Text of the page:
The calendar turning has been a blessing for the NY Rangers as they win their 3rd straight game of the new year with a workman-like 4-1 victory over the slumping Montreal Canadiens. Unfortunately, the game wasn’t the most entertaining of sorts but let’s break it down as best we can.
CK AND THE PK
Since this new coaching staff came on board last year, not only has the penalty kill become an effective shutdown unit, but it has also become a dangerous offensive threat in its own right.
Perhaps a direct correlation to that was the wise decision to put Chris Kreider on as a penalty killer. A killer is right! Last night, he secured his 2nd shorthanded goal of the season, which broke the Rangers out of their offensive doldrums of the first half of the game for a 1-0 lead. It was Kreider’s sixth shorthanded goal of the last season and a half (three last year in the regular season and one in the postseason).
His speed and high hockey IQ are tremendous assets in this capacity. In addition, many have thought a wonderful byproduct (and I believe it to be true) is that it keeps Kreider mentally engaged throughout the game, which could be a factor in his burst in offensive production these last two seasons.
Either way, it’s become a not-so-secret weapon in the Rangers’ arsenal, and it proved very integral last night.
No one really had a breakout game last night, as a good portion of the contest was pretty generic. However, one significant aspect was that Chytil kept his scoring touch going.
Just one game after being somewhat demoted for lackadaisical play (although Gallant mentioned Chytil had been sick, which could have factored in), Chytil was right back at it with two goals. That makes three goals in two games for Filip. While two are of the empty net variety, it’s still a nice change of pace for a player who has spent most of his career battling the demon of being able to finish. Now finally, his stat sheet reflects his level of skill. It’s wonderful to see and a welcome development for this team.
We won’t go too crazy here. This game was nothing to write home about and should be forgotten as soon as you finish reading this; however, there was nothing too egregious.
Yes, the Rangers slept walk through the first period, but partially it was just because of the shutdown nature of the play. They held Montreal without a shot until there were 4 minutes left in the period.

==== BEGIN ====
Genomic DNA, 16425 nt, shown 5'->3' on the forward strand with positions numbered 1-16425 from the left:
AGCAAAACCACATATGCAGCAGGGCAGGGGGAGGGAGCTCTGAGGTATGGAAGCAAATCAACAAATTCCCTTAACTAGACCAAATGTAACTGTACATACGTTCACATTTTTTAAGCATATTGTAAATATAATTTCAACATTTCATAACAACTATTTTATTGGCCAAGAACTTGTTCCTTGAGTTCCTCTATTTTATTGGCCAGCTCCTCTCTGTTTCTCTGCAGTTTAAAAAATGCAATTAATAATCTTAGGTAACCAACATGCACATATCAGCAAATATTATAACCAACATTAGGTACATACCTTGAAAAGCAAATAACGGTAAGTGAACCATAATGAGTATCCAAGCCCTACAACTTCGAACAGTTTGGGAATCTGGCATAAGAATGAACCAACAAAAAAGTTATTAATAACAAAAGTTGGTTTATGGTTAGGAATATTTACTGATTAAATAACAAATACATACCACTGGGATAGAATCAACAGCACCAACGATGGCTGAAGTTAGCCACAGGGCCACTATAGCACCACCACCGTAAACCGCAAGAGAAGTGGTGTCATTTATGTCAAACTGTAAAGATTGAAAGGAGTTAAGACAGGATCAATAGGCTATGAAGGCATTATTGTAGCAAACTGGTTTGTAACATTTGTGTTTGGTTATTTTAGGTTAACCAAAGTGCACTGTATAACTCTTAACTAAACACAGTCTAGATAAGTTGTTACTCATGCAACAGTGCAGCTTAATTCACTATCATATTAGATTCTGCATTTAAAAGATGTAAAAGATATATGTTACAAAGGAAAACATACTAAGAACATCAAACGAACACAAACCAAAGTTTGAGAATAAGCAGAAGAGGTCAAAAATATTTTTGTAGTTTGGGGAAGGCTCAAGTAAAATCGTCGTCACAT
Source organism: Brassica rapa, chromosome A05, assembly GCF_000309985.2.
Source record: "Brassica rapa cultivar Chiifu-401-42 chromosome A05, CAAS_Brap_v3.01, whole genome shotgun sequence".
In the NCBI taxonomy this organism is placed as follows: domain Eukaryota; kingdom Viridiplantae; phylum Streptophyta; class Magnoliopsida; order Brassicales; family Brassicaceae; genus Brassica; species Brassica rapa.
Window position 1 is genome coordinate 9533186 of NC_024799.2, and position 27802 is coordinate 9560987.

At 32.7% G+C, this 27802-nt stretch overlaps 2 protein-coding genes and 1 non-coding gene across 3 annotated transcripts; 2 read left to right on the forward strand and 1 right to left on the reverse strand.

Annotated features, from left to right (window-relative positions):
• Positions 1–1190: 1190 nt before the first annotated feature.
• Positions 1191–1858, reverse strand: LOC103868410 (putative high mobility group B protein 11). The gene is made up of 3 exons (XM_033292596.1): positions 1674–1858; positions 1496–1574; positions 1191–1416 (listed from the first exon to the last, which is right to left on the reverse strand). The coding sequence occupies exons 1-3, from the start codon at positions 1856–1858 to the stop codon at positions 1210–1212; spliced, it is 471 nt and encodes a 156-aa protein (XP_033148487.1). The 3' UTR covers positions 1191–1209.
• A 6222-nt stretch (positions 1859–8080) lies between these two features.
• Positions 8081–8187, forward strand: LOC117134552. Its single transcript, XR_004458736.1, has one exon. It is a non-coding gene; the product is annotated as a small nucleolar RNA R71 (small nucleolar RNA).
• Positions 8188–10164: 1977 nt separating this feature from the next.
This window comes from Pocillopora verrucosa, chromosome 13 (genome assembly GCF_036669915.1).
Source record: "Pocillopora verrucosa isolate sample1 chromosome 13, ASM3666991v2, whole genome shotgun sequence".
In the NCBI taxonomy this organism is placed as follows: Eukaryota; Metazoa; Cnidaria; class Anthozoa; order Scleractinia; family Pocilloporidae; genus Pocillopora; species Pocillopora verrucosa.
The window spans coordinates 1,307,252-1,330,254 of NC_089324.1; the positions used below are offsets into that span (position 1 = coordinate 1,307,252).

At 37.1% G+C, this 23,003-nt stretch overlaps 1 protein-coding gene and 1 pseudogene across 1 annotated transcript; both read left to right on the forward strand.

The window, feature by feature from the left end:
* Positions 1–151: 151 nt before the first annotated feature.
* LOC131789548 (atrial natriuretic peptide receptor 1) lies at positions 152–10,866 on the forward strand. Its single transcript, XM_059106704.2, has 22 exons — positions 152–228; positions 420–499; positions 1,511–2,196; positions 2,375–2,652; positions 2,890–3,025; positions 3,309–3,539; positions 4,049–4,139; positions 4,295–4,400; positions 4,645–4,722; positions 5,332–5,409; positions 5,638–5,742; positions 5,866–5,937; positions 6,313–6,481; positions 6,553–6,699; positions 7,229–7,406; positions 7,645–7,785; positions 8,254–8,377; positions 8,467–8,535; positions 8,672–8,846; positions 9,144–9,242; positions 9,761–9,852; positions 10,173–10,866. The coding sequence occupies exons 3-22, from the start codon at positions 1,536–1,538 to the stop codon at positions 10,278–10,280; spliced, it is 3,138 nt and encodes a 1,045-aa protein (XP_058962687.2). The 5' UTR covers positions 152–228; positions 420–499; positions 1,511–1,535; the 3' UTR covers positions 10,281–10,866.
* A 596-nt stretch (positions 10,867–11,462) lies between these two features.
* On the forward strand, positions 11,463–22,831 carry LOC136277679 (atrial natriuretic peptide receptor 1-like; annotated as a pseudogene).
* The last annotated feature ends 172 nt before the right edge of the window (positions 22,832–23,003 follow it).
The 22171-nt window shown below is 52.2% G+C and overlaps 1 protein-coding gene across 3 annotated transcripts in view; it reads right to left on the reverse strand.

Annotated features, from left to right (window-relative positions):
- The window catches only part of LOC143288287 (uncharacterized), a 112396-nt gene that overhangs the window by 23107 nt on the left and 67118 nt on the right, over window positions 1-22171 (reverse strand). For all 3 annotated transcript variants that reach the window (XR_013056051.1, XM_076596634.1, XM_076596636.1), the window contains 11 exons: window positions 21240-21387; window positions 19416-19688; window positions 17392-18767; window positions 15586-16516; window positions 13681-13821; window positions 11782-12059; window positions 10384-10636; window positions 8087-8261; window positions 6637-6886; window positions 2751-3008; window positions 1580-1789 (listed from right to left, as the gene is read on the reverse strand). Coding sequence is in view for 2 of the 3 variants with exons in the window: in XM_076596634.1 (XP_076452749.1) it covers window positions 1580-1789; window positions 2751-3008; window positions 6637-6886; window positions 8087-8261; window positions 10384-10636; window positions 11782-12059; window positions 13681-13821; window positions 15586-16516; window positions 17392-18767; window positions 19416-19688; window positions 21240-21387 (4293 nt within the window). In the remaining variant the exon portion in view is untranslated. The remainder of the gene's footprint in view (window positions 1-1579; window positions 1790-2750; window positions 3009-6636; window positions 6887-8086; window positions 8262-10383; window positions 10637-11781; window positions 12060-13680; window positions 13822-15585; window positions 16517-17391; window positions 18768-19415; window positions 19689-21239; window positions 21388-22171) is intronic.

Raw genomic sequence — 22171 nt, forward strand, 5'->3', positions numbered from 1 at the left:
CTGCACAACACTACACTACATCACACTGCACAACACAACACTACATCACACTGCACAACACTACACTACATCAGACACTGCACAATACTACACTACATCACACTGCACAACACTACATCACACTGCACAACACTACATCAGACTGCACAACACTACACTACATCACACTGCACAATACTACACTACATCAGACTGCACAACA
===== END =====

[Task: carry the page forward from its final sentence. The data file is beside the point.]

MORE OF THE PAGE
My only qualm would be that the Rangers still tend to play down to the level of the competition and only win these games because, eventually, their talent overcomes that. I still want to see a little more killer instinct, but I won’t hold my breath. As Rangers fans all know, even the most successful versions of our team always like to keep us on our toes as much as possible.
CAN I GO NOW?
Jaro Halak could have taken a nap for most of the first, as he didn’t have to make a save until the end of the period. Still, even though he only faced eighteen shots, a few of them were of the high-danger variety, so he was very steady when he needed to be.
Ryan Lindgren took a crosschecking/boarding penalty at the end of the game. He looked to be in distress on the bench. I know, I know, “what else is new?” The guy is a machine but still hoping there are no surprise updates on his condition because he has quietly been one of our best defensemen this year.
Congrats to Igor Shesterkin on being nominated to the All-Star Game. This year has a funky voting process, and I probably would have nominated Adam Fox, but so be it. Well deserved.
Braden Schneider continues to impress.
I don’t know if this happens with other teams, but once they kept mentioning how long it had been since Armia had scored a goal, it was apparent he was going to get one. The Rangers love curing whatever ails other players for some reason.
The drama ramps up significantly as the Rangers face the struggling NJ Devils on the road in a Saturday matinee. The Devils’ style still has the ability to give the Rangers fits, so this should be another solid test for our club.